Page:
I reached the complex, handed over my card. The perfunctory official simply said, “Re-cycling booth 27.” Too soon.

2. International Women’s Day 7019, by Gordon Lawrie

(Published, with image, to a PAGE on the F.F.F. website.)

1. Deployment, by Bex Gooding

He looked at the others, exactly like him, all waiting for the order to deploy. Identical in their uniformity, it was impossible to tell one from the other. Their mission was simple: attack and kill. Families, individuals, it didn’t matter; everyone was a target. The old and the young were the weakest; most of them would fall easily, even the strong could be brought to their knees. There would be resistance, and a few would escape, but the overall success of the mission was guaranteed.

The order was about to be given. Anticipation gave way to excitement.

‘Influenza! Roll out!’

F.F.F. Stories – Sunday 10/24/21

My apologies for the lack of recent updates here. I’ve been busy after starting a new job. However, I hope to post more frequently in the days to come. Thank you for your continued support of Friday Flash Fiction. — Russell

5. The Warmongers, by Sankar Chatterjee

(Published, with image, to a PAGE on the F.F.F. website.)

4. Condolence Duty, by Nicky Johnson

After lightly knocking, Officer Clemens was greeted by puffy eyes, which was regretfully his accustomed salutation. “Oh, hello, Officer. Is there something else about the accident?” she almost whispered.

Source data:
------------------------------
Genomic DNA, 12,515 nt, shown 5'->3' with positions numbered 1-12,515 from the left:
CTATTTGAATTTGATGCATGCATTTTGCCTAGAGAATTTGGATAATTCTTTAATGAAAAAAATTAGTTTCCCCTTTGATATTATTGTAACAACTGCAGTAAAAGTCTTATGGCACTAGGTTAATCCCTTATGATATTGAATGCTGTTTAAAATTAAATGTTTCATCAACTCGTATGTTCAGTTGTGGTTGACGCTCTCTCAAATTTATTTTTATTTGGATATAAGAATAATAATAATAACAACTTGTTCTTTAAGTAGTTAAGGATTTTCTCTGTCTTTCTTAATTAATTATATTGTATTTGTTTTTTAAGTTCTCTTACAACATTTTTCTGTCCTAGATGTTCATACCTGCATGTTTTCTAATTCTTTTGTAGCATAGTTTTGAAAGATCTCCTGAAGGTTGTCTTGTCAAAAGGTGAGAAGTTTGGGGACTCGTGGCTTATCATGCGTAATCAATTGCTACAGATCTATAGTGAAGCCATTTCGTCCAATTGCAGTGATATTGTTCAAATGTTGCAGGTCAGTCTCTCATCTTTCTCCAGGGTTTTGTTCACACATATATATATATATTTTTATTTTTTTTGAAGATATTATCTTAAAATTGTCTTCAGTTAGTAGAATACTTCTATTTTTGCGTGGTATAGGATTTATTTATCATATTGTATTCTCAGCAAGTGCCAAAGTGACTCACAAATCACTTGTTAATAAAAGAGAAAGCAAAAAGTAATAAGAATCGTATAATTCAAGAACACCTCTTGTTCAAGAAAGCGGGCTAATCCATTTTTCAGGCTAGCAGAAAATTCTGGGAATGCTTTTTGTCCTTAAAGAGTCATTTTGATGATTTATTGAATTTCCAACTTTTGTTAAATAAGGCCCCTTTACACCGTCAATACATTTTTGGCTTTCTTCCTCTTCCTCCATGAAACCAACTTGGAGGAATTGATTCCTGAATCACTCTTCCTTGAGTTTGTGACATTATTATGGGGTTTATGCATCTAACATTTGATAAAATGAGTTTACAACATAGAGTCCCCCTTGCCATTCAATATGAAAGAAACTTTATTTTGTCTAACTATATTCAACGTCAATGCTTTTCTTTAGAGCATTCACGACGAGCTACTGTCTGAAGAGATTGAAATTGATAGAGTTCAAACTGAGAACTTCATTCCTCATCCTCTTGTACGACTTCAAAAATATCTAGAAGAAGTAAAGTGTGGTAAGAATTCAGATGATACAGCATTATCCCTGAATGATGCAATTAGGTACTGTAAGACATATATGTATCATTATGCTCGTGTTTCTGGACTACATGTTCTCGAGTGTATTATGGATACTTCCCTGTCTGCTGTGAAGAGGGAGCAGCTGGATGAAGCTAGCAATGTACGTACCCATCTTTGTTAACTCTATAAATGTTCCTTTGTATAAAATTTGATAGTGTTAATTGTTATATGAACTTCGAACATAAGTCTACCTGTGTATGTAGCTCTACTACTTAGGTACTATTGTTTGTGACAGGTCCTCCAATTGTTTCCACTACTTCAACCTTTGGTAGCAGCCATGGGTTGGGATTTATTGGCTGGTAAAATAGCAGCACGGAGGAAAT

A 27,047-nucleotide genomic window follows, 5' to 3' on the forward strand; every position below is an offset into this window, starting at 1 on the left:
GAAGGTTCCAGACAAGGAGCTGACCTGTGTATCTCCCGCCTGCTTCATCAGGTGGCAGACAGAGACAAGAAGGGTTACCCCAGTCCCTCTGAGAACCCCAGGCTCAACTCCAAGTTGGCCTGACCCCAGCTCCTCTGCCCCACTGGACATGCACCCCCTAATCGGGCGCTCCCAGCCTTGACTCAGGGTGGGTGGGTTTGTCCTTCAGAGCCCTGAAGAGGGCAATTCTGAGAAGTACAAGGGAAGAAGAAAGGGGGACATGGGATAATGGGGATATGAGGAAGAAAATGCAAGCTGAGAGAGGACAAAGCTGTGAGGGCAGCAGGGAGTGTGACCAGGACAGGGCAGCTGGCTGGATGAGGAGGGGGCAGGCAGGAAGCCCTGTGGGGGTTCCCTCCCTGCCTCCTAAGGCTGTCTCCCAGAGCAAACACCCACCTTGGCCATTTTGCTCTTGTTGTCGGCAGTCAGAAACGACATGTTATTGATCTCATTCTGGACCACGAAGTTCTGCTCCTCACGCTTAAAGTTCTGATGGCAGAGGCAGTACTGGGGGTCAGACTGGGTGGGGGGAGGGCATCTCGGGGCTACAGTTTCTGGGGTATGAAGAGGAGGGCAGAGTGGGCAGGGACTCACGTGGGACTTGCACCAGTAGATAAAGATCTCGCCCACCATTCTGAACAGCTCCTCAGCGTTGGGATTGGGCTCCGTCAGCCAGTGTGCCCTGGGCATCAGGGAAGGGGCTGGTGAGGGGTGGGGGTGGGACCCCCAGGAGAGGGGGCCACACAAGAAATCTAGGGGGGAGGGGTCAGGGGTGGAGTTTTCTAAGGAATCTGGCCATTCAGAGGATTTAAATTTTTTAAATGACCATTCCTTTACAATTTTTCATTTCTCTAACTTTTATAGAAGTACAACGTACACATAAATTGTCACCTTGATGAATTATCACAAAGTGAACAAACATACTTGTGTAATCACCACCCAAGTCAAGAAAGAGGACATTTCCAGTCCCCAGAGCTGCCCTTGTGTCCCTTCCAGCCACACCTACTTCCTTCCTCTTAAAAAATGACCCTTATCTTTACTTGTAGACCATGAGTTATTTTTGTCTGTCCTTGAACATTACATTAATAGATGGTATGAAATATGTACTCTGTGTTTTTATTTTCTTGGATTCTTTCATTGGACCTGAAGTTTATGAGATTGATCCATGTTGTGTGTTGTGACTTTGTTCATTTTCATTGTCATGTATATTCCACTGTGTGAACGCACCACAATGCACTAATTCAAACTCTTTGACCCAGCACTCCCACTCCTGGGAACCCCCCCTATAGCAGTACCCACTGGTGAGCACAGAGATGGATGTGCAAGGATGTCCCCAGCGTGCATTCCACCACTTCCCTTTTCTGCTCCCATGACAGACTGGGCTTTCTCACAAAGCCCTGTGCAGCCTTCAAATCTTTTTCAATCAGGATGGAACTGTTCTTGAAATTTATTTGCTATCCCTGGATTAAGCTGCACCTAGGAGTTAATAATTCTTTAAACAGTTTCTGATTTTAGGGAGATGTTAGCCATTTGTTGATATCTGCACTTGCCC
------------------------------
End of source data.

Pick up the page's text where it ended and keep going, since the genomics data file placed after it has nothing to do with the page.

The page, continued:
He looked down at the round tummy. “Um, yes. I just wanted to let you know that I found out your husband was having lunch with a client at the hotel before the accident.” He watched some comfort seep into her being.

Driving away, he felt pleased knowing she would pass on fond memories. Handling the mistress staying at the hotel wasn’t so easy.

3. Perfect Storm, by Julie Achilles

That night a storm raged, tearing wildly at everything in its path, showing no mercy. An anger had been dispatched from the heavens, the wind and rain its chosen weapons.

Dark grey skies were streaked with illumination – white and blue – lightning bolts were accompanied by a symphony of thunder. The sea – defenceless – submits, waves grow higher and crash angrily to the shore, stirring rocks and battering fragile cliffs.

All was thrown about. Hours passed filled with noise, relentless power sent destruction – a perfect storm.

Then, suddenly, all was silent, all was still.

God’s anger spent, and He was pleased with His punishment.

2. Puddle Jumping, by Zane Castillo

We watch our daughter jump from puddle to puddle on the sidewalk. Her umbrella is completely forgotten in her excitement of making the water “go splash”. Raindrops race down her poncho as she dashes to each small and big pool that has formed on the ground.

Every so often, her head would whip around to see if we are paying attention to the splashes she is making from each leap. We smile and nod in approval.

We see her eyes widen in excitement as she sees a large puddle before her. We rush forward to join her in this spectacle.

1. Words Left Unsaid, by Marjan Sierhuis

Cody sits by his father’s bedside and clutches his frail hand. The nurse tells him to go home.

“You need to eat and get some rest,” says Courtney.

“I want to stay with father,” says Cody. “If he dies and I am not with him, I will never forgive myself.”

The bedside monitor suddenly alarms. Courtney notices that the E.K.G. rhythm has become irregular. She knows death is now imminent.

Cody takes a few deep breaths. He is afraid to move.

He suddenly closes his eyes, and he starts to pray.

There is so much he still needs to say.